By Cassie Johnston
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As part of a larger strategy to help boost my basement-floor iron levels, my doctor asked me to eat a bit more red meat, and I’ve honestly been struggling with figuring out how to do that. I’ve never been much of a steak eater, and a girl can only eat so many hamburgers before dinnertime starts to become a snoozefest! So I set out to discover some more interesting ways to get my doctor-recommended fill of red meat— and this One Skillet Coffee-Rubbed Steak and Potatoes Dinner (with Brussels Sprouts) was born!
I have to be honest, the entire inspiration for this meal goes to a local company out of Fort Wayne, Indiana called Fresco Spice Blends. They are a small family-owned company that started off by selling their spice blends at the local farmers’ market. Their product became so popular that Meijer stores across the Midwest picked them up! I stumbled onto Fresco’s Coffee Steak Rub when I was browsing at my local Meijer store the other day, and immediately knew it was time for me to try my hand at steak again.
If a coffee-rubbed steak sounds like a strange combo to you, let me tell you, it’s a delicious marriage of flavors. When I seared the steak with the coffee rub, it got a beautiful smoky-sweet crust that really complemented the flavor of the grass-fed skirt steak I used.
If you’ve never worked with skirt steak before, it’s a bit of an odd-looking cut of meat—it’s long and thin and doesn’t look at all like a typical “steak” shape (think: not the steak emoji shape). Since skirt steak is so thin, it absorbs dry rubs and marinades quickly and cooks in a jiffy (meaning this whole meal is done in right around a half hour). And when you cut across the grain, the bites are tender and rich. Because of how long and skinny the cut of meat is, you’ll probably want to cut it into equal-size sections to be able to fit into your skillet and get a good sear.
Speaking of skillets, I really recommend going with your beloved cast iron skillet here. You can technically use any skillet you want, but this meal is just begggggging to be made in cast iron.
It’s going to give you the evenest heat, the best sear on the steak, and my gosh, doesn’t this meal just look all kinds of cozy when it’s packed into a heavy cast iron skillet? This is how you do cooler weather food. Bonus that my doctor is a fan of: cooking in cast iron has been shown to raise the iron levels of your food. I’ve been actively trying to cook in cast iron as much as possible to help increase the iron content of the food I eat.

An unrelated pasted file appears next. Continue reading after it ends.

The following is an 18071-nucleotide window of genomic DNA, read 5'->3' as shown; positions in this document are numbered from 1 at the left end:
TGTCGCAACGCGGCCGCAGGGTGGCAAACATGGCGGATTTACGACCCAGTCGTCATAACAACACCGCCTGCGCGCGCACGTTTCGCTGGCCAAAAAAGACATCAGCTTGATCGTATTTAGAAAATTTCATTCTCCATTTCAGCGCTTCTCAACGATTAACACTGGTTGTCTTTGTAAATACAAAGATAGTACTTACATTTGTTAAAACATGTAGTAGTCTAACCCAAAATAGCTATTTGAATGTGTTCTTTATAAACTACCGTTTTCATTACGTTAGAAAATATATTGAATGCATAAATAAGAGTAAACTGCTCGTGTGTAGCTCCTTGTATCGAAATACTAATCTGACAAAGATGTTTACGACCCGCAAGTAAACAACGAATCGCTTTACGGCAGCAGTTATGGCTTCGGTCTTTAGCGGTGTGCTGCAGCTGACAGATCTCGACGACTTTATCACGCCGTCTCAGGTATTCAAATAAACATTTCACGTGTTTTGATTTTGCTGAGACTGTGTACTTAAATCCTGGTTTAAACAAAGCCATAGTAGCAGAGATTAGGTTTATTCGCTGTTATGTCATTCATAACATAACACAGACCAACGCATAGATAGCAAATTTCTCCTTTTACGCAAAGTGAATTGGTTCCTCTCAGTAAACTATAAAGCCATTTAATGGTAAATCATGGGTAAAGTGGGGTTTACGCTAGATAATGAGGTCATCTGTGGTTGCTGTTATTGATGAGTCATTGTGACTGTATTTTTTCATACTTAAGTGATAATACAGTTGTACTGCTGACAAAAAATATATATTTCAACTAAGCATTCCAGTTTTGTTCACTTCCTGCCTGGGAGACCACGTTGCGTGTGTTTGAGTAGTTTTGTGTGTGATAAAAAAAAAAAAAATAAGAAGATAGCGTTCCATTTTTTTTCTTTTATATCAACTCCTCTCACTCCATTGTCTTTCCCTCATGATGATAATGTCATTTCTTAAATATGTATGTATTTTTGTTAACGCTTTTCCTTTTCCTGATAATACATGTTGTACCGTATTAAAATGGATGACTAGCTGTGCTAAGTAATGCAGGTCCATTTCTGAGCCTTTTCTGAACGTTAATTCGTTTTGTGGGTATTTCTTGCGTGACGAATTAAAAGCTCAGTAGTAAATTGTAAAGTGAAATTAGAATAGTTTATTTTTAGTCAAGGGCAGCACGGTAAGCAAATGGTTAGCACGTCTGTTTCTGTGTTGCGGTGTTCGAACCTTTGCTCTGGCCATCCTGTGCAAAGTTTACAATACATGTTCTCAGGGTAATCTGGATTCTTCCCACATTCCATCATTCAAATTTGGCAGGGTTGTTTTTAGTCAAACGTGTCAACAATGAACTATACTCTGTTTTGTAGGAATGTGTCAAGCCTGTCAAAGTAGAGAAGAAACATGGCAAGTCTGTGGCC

The most common cast iron skillet size in the home is a 10″, and that’ll totally work for this recipe—but you will have to do some batch-cooking. A better bet would be to invest in a 12″ or even larger skillet for one-pot meals like these. You can pick up a nice 12″ cast iron skillet in the camping section at your local Meijer store. The extra two inches might not seem like it’ll make a big difference, but giving your veggies and steak a little bit of breathing room really helps to get good caramelization on the potatoes and Brussels sprouts, and a good, crusty sear on the coffee-rubbed steak.
I know cast iron skillets aren’t cheap, but as we explored in my Cast Iron 101 post, investing in a good piece of cast iron cookware is a lifetime (and more!) investment. We frequently use cast iron skillets in my family that are from three generations before me. And a larger cast iron skillet is perfect for cooking over the campfire or cooking big batches of food for guests.
That being said, the pictures you see here are the standard 10″ cast iron skillet—because I know that’s what most of you folks have in your home kitchen, and I wanted to make sure to test this recipe using what you already have. Trust me, it works just fine (and shoo-wee, is it delicious). Enjoy!
Using a cast iron pan for this One Skillet Coffee-Rubbed Steak and Potatoes Dinner gives the steak a nice sear and the vegetables some crisp and caramelized edges.
Keywords: steak, red meat, potatoes, Brussels sprouts, cast iron, skillet, one pan
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Rate this recipe
This looks really good. I’m not usually one to cook a lot of meat (I feel like I don’t prepare it well) but I will have to try this.
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